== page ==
False. If the Sadducees used the Pharisees' canon, Jesus wouldn't have dealt with them as He did. As you said in #1, there were multiple canons even amongst the Hellenists. There was nothing near canonical unanimity during Temple Judaism.
6. “General widespread agreement” is how the Church derived Her canon.
Partially true. The sensus fidelium is certainly the earliest way we know the canon. But as you yourself noted in #8, the Christians didn't completely agree. That said, it's incredibly significant that not a single early Christian seems to have accepted the Protestant Old Testament. I go through a pretty full list of candidates here.
7. Catholics think that the Church must authoritatively confirm the canon for a canon to exist.
False. The Church doesn't create Truth, She recognizes It. So the Church simply affirmed the canon of Scripture which most people knew to be true once a vocal minority began to question it. Likewise, She did the same thing with the Trinity, once non-Trinitarian heresies became a threat. In both cases, the underlying belief (the canon of Scripture and the Trinity) were widely believed before the formal definition. And significantly, that canon of Scripture was the Catholic one.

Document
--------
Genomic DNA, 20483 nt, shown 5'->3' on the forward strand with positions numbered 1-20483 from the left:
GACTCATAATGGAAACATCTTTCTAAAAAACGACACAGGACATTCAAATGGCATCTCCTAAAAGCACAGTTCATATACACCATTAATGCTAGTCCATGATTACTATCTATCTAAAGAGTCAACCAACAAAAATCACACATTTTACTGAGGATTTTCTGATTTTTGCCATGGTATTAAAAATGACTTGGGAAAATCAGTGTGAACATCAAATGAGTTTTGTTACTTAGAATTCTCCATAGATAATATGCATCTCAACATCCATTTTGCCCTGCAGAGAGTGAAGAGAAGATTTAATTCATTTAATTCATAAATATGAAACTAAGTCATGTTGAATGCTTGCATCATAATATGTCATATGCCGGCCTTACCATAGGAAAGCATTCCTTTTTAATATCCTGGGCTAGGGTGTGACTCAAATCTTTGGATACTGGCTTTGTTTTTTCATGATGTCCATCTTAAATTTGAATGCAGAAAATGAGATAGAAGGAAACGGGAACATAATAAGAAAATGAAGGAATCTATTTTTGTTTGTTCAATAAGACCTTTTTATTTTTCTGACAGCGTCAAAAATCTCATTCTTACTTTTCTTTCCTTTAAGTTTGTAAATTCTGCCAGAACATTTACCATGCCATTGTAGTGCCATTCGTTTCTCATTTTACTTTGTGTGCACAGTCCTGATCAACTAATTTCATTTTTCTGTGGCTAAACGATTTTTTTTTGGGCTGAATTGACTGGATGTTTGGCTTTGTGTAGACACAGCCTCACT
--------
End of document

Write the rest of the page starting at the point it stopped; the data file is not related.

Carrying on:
8. The regional councils of Carthage and Laodicea disagree.
True.* Regional councils aren't infallible, and Laodicea was wrong. But Carthage was right, and significantly, accepted by Pope Damasus I, who commissioned Jerome to make versions of that canon accessible to the Latin-speaking populace.
[EDIT: *Tikhon notes in the comments below that Laodicea doesn't claim to be a list of every inspired Book, so there's technically no disagreement.]
9. The whole church came to recognize what books were NT Scripture (Jesus had already told them what the extent of the TNK was) early on and did not need nor rely on a authoritative council.
Sort-of true. Laodicea has the wrong New Testament canon, omitting Revelation. So there really was a need for papal intervention, which we got (see #8, above).
Significantly, the Church didn't decide the Old and New Testament canons separately. Both were handled as a unit -- for example, in Canon 24 of the Council of Carthage. So I think it would be an error to say that we can take our Old Testament from one place (Jewish consensus, rejected by the Christians) and our New Testament from someplace else (Christian consensus). If Christian consensus is our guide, the Catholic Old Testament is the accurate one. If we're going to ignore Christian consensus when we don't like the answer, then let's at least be honest about it.
As an aside, this appeal to Christian consensus, to the sensus fidelium, is an appeal to an extra-Biblical Sacred Tradition, whether you acknowledge it or not. It's an admission that for at least one critical doctrine ("which Books are in the Bible?"), your answer comes outside of the Bible Itself, from the early Christians.
To summarize: the Jews at the time of Christ didn't have an agreed upon canon; when there was a general Jewish consensus on the canon, that consensus was rejected by the early Christians; the Christians had a general consensus on the canon of Scripture, and it was the Catholic Bible; the Council of Carthage, Pope Damasus I, and the creation of a Church-wide Vulgate Bible all supported this conclusion. No one prior to the Reformers seems to have used the 66-Book Bible beloved by Protestants.